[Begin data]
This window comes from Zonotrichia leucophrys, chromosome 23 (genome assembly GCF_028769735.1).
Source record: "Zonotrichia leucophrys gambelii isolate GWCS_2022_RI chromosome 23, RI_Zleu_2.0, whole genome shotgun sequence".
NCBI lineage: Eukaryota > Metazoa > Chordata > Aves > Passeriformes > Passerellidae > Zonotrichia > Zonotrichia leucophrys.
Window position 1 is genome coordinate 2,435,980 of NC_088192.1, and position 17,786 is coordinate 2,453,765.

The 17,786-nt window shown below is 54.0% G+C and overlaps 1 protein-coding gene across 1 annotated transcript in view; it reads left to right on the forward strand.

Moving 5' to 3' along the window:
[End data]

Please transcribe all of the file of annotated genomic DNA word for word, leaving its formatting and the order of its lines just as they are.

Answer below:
This window comes from Zonotrichia leucophrys, chromosome 23 (genome assembly GCF_028769735.1).
Source record: "Zonotrichia leucophrys gambelii isolate GWCS_2022_RI chromosome 23, RI_Zleu_2.0, whole genome shotgun sequence".
NCBI lineage: Eukaryota > Metazoa > Chordata > Aves > Passeriformes > Passerellidae > Zonotrichia > Zonotrichia leucophrys.
Window position 1 is genome coordinate 2,435,980 of NC_088192.1, and position 17,786 is coordinate 2,453,765.

The 17,786-nt window shown below is 54.0% G+C and overlaps 1 protein-coding gene across 1 annotated transcript in view; it reads left to right on the forward strand.

Moving 5' to 3' along the window: